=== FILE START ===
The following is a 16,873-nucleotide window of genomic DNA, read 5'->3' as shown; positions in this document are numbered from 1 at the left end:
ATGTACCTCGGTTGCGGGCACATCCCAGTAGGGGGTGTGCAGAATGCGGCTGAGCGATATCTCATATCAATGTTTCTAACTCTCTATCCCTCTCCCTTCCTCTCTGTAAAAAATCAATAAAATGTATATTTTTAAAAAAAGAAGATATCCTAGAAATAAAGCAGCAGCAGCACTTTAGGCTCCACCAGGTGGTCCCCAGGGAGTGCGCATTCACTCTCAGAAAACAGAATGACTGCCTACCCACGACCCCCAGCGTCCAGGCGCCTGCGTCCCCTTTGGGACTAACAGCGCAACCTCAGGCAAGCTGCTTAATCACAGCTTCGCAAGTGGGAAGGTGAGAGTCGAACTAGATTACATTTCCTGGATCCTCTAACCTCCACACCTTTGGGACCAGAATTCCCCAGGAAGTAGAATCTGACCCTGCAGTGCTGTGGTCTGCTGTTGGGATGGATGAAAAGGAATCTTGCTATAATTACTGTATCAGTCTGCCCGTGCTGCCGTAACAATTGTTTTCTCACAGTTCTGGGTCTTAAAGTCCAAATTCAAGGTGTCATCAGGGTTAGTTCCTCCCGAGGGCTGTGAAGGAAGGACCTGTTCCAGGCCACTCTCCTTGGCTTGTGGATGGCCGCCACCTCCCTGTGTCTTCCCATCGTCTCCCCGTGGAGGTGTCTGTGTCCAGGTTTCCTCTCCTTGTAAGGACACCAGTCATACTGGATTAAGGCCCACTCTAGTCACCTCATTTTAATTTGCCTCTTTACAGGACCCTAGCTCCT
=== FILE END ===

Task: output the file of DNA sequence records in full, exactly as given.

The following is a 16,873-nucleotide window of genomic DNA, read 5'->3' as shown; positions in this document are numbered from 1 at the left end:
ATGTACCTCGGTTGCGGGCACATCCCAGTAGGGGGTGTGCAGAATGCGGCTGAGCGATATCTCATATCAATGTTTCTAACTCTCTATCCCTCTCCCTTCCTCTCTGTAAAAAATCAATAAAATGTATATTTTTAAAAAAAGAAGATATCCTAGAAATAAAGCAGCAGCAGCACTTTAGGCTCCACCAGGTGGTCCCCAGGGAGTGCGCATTCACTCTCAGAAAACAGAATGACTGCCTACCCACGACCCCCAGCGTCCAGGCGCCTGCGTCCCCTTTGGGACTAACAGCGCAACCTCAGGCAAGCTGCTTAATCACAGCTTCGCAAGTGGGAAGGTGAGAGTCGAACTAGATTACATTTCCTGGATCCTCTAACCTCCACACCTTTGGGACCAGAATTCCCCAGGAAGTAGAATCTGACCCTGCAGTGCTGTGGTCTGCTGTTGGGATGGATGAAAAGGAATCTTGCTATAATTACTGTATCAGTCTGCCCGTGCTGCCGTAACAATTGTTTTCTCACAGTTCTGGGTCTTAAAGTCCAAATTCAAGGTGTCATCAGGGTTAGTTCCTCCCGAGGGCTGTGAAGGAAGGACCTGTTCCAGGCCACTCTCCTTGGCTTGTGGATGGCCGCCACCTCCCTGTGTCTTCCCATCGTCTCCCCGTGGAGGTGTCTGTGTCCAGGTTTCCTCTCCTTGTAAGGACACCAGTCATACTGGATTAAGGCCCACTCTAGTCACCTCATTTTAATTTGCCTCTTTACAGGACCCTAGCTCCT